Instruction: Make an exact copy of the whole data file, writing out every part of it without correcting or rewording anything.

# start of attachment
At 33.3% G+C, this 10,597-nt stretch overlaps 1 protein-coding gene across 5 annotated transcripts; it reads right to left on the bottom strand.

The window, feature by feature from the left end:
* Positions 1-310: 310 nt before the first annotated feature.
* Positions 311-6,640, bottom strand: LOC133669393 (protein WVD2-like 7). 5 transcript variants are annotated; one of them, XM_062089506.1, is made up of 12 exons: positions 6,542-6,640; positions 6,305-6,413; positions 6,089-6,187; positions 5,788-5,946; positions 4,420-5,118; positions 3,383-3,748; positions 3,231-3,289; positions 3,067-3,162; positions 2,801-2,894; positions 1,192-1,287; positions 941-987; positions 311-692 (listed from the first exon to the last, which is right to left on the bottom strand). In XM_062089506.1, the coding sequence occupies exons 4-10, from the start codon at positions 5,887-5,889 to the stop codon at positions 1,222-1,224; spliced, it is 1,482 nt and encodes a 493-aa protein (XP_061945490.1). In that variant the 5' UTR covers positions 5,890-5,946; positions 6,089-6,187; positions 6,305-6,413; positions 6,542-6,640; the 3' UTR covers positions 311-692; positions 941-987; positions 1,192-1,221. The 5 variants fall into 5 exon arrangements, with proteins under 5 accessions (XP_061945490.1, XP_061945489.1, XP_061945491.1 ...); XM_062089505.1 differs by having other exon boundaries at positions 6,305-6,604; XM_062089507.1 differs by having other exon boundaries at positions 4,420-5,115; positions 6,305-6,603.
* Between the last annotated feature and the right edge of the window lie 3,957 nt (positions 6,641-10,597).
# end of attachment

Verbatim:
At 33.3% G+C, this 10,597-nt stretch overlaps 1 protein-coding gene across 5 annotated transcripts; it reads right to left on the bottom strand.

The window, feature by feature from the left end:
* Positions 1-310: 310 nt before the first annotated feature.
* Positions 311-6,640, bottom strand: LOC133669393 (protein WVD2-like 7). 5 transcript variants are annotated; one of them, XM_062089506.1, is made up of 12 exons: positions 6,542-6,640; positions 6,305-6,413; positions 6,089-6,187; positions 5,788-5,946; positions 4,420-5,118; positions 3,383-3,748; positions 3,231-3,289; positions 3,067-3,162; positions 2,801-2,894; positions 1,192-1,287; positions 941-987; positions 311-692 (listed from the first exon to the last, which is right to left on the bottom strand). In XM_062089506.1, the coding sequence occupies exons 4-10, from the start codon at positions 5,887-5,889 to the stop codon at positions 1,222-1,224; spliced, it is 1,482 nt and encodes a 493-aa protein (XP_061945490.1). In that variant the 5' UTR covers positions 5,890-5,946; positions 6,089-6,187; positions 6,305-6,413; positions 6,542-6,640; the 3' UTR covers positions 311-692; positions 941-987; positions 1,192-1,221. The 5 variants fall into 5 exon arrangements, with proteins under 5 accessions (XP_061945490.1, XP_061945489.1, XP_061945491.1 ...); XM_062089505.1 differs by having other exon boundaries at positions 6,305-6,604; XM_062089507.1 differs by having other exon boundaries at positions 4,420-5,115; positions 6,305-6,603.
* Between the last annotated feature and the right edge of the window lie 3,957 nt (positions 6,641-10,597).